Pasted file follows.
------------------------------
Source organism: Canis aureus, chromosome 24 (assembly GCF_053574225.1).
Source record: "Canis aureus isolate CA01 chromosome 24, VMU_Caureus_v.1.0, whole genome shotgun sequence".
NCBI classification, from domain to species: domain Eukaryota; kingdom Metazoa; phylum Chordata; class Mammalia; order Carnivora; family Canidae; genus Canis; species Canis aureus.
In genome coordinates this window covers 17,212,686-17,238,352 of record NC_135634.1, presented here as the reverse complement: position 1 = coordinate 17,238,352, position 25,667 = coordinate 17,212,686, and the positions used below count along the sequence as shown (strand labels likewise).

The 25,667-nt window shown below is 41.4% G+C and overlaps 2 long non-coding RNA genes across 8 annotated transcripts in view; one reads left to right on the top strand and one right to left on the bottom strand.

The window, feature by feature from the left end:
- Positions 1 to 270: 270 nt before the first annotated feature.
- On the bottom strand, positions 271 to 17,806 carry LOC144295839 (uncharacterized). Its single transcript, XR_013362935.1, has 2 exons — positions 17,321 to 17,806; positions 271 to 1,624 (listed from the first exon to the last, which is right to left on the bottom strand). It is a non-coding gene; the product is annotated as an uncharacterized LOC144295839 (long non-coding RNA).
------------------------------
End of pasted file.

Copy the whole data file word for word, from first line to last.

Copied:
Source organism: Canis aureus, chromosome 24 (assembly GCF_053574225.1).
Source record: "Canis aureus isolate CA01 chromosome 24, VMU_Caureus_v.1.0, whole genome shotgun sequence".
NCBI classification, from domain to species: domain Eukaryota; kingdom Metazoa; phylum Chordata; class Mammalia; order Carnivora; family Canidae; genus Canis; species Canis aureus.
In genome coordinates this window covers 17,212,686-17,238,352 of record NC_135634.1, presented here as the reverse complement: position 1 = coordinate 17,238,352, position 25,667 = coordinate 17,212,686, and the positions used below count along the sequence as shown (strand labels likewise).

The 25,667-nt window shown below is 41.4% G+C and overlaps 2 long non-coding RNA genes across 8 annotated transcripts in view; one reads left to right on the top strand and one right to left on the bottom strand.

The window, feature by feature from the left end:
- Positions 1 to 270: 270 nt before the first annotated feature.
- On the bottom strand, positions 271 to 17,806 carry LOC144295839 (uncharacterized). Its single transcript, XR_013362935.1, has 2 exons — positions 17,321 to 17,806; positions 271 to 1,624 (listed from the first exon to the last, which is right to left on the bottom strand). It is a non-coding gene; the product is annotated as an uncharacterized LOC144295839 (long non-coding RNA).